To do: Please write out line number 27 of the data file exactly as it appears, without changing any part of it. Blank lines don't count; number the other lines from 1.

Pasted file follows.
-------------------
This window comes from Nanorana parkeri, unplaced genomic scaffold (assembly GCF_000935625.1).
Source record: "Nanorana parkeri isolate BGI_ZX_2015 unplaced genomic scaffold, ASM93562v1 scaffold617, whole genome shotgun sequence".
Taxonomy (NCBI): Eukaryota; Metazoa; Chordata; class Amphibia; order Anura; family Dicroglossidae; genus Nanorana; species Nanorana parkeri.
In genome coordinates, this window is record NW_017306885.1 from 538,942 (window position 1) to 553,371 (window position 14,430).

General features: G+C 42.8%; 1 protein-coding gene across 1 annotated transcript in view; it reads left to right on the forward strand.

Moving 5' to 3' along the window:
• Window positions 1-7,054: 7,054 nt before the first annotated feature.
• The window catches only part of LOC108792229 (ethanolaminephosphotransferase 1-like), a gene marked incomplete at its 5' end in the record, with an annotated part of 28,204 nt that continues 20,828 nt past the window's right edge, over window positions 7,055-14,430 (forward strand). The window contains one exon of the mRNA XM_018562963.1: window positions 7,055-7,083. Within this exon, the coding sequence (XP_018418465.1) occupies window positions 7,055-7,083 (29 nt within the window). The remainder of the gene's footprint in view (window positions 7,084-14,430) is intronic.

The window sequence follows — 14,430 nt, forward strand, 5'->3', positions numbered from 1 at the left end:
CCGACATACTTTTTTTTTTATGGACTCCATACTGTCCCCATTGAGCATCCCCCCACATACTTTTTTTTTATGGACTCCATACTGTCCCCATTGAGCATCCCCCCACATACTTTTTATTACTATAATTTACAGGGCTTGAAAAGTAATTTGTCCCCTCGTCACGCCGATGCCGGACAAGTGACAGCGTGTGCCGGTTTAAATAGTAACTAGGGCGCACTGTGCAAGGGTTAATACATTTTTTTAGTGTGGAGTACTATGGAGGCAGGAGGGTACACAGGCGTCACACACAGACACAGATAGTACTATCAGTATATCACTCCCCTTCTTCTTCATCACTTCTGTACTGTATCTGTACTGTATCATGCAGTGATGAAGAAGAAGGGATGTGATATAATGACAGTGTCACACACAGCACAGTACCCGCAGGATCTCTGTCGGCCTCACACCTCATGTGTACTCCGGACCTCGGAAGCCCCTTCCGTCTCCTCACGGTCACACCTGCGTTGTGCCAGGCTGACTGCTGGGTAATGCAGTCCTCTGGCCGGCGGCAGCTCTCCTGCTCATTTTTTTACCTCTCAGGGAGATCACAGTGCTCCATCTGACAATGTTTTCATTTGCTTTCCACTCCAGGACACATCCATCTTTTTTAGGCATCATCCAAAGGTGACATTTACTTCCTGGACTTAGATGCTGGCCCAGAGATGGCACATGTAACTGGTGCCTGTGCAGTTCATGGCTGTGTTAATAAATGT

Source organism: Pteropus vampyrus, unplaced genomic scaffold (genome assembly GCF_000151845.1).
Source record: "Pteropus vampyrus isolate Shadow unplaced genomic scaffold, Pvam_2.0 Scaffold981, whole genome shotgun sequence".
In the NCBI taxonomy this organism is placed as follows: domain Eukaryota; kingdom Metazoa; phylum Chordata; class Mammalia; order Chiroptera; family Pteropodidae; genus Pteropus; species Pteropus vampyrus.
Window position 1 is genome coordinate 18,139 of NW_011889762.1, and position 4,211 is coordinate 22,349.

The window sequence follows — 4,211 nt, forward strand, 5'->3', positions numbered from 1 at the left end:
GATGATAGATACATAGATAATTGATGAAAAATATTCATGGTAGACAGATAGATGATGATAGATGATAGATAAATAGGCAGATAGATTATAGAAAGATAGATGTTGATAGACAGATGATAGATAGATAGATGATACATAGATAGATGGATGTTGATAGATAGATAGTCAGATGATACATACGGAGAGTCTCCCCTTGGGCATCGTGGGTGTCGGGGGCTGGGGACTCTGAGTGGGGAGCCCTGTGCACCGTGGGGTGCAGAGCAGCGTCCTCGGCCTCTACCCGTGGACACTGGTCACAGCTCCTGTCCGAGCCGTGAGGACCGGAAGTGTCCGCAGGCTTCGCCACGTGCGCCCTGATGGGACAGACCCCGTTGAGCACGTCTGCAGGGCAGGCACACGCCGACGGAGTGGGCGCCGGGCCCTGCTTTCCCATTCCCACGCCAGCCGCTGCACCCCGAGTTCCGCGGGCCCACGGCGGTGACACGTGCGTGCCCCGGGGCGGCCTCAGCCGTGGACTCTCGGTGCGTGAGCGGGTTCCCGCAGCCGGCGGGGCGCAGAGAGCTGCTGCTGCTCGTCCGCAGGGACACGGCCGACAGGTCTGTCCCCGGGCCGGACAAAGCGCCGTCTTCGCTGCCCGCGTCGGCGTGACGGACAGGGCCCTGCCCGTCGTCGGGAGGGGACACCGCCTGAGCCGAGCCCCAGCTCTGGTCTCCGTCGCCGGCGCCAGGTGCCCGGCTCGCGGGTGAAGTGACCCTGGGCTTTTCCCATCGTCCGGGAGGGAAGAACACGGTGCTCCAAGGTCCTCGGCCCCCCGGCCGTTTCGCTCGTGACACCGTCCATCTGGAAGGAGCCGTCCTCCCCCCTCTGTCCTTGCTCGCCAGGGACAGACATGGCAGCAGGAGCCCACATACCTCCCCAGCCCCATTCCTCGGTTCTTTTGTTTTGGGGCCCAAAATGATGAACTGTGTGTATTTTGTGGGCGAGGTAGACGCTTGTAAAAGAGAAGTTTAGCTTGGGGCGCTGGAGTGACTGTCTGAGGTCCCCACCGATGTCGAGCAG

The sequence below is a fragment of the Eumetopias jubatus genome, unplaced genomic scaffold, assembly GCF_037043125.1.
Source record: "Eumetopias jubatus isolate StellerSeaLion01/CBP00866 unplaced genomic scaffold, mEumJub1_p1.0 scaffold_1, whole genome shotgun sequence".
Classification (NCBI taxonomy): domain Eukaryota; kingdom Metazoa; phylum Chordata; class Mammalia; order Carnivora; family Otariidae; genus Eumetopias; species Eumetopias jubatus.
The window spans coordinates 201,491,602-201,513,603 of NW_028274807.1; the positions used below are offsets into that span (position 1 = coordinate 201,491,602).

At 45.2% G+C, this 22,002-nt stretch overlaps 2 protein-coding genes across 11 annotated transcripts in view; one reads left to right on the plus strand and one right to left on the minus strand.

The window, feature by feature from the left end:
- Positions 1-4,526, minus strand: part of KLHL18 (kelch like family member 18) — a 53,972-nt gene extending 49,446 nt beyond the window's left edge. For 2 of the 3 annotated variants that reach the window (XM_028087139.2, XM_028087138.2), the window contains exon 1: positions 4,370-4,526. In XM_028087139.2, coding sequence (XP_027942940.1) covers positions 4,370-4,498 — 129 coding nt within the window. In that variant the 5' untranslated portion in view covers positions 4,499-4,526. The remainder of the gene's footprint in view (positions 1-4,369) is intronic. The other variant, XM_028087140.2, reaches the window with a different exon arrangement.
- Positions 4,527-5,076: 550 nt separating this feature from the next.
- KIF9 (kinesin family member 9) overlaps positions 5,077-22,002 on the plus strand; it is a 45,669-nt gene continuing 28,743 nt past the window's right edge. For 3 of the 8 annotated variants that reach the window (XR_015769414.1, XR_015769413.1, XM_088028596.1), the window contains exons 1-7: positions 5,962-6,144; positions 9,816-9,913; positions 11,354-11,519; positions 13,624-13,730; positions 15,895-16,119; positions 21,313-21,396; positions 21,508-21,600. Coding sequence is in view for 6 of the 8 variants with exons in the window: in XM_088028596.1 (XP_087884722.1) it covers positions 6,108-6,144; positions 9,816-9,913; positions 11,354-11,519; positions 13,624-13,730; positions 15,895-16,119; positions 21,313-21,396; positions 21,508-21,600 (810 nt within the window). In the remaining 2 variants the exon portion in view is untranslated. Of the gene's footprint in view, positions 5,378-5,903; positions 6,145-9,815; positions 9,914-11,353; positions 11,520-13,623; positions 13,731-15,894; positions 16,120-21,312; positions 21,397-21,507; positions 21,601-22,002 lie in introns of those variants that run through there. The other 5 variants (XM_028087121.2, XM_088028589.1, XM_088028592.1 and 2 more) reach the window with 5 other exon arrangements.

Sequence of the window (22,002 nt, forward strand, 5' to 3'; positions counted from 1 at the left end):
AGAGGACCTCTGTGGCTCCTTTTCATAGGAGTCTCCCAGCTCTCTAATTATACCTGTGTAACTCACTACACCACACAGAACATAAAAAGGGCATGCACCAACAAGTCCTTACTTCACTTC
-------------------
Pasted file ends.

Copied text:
AGAGGACCTCTGTGGCTCCTTTTCATAGGAGTCTCCCAGCTCTCTAATTATACCTGTGTAACTCACTACACCACACAGAACATAAAAAGGGCATGCACCAACAAGTCCTTACTTCACTTC